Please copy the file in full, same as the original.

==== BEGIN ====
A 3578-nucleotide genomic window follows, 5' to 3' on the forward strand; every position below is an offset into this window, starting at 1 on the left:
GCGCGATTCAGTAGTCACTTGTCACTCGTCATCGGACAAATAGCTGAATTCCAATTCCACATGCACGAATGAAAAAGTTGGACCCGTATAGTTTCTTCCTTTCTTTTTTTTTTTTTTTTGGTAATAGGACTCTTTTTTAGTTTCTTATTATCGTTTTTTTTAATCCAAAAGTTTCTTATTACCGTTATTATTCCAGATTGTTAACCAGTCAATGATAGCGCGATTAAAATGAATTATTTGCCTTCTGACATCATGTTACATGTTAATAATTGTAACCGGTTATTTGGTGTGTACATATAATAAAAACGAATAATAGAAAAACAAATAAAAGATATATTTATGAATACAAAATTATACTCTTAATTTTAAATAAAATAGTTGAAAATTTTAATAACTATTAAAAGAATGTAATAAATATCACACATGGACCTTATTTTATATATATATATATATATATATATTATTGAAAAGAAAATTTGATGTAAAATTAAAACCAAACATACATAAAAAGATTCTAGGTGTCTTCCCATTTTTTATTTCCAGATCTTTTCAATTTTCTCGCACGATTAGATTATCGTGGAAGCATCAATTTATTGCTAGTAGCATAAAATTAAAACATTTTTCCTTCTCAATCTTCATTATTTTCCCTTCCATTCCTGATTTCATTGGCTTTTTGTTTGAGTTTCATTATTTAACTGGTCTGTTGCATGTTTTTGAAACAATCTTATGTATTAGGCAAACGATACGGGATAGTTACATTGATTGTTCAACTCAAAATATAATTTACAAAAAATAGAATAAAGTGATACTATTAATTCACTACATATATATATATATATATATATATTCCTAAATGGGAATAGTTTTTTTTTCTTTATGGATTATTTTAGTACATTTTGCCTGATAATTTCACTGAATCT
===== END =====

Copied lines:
A 3578-nucleotide genomic window follows, 5' to 3' on the forward strand; every position below is an offset into this window, starting at 1 on the left:
GCGCGATTCAGTAGTCACTTGTCACTCGTCATCGGACAAATAGCTGAATTCCAATTCCACATGCACGAATGAAAAAGTTGGACCCGTATAGTTTCTTCCTTTCTTTTTTTTTTTTTTTTGGTAATAGGACTCTTTTTTAGTTTCTTATTATCGTTTTTTTTAATCCAAAAGTTTCTTATTACCGTTATTATTCCAGATTGTTAACCAGTCAATGATAGCGCGATTAAAATGAATTATTTGCCTTCTGACATCATGTTACATGTTAATAATTGTAACCGGTTATTTGGTGTGTACATATAATAAAAACGAATAATAGAAAAACAAATAAAAGATATATTTATGAATACAAAATTATACTCTTAATTTTAAATAAAATAGTTGAAAATTTTAATAACTATTAAAAGAATGTAATAAATATCACACATGGACCTTATTTTATATATATATATATATATATATATTATTGAAAAGAAAATTTGATGTAAAATTAAAACCAAACATACATAAAAAGATTCTAGGTGTCTTCCCATTTTTTATTTCCAGATCTTTTCAATTTTCTCGCACGATTAGATTATCGTGGAAGCATCAATTTATTGCTAGTAGCATAAAATTAAAACATTTTTCCTTCTCAATCTTCATTATTTTCCCTTCCATTCCTGATTTCATTGGCTTTTTGTTTGAGTTTCATTATTTAACTGGTCTGTTGCATGTTTTTGAAACAATCTTATGTATTAGGCAAACGATACGGGATAGTTACATTGATTGTTCAACTCAAAATATAATTTACAAAAAATAGAATAAAGTGATACTATTAATTCACTACATATATATATATATATATATATATTCCTAAATGGGAATAGTTTTTTTTTCTTTATGGATTATTTTAGTACATTTTGCCTGATAATTTCACTGAATCT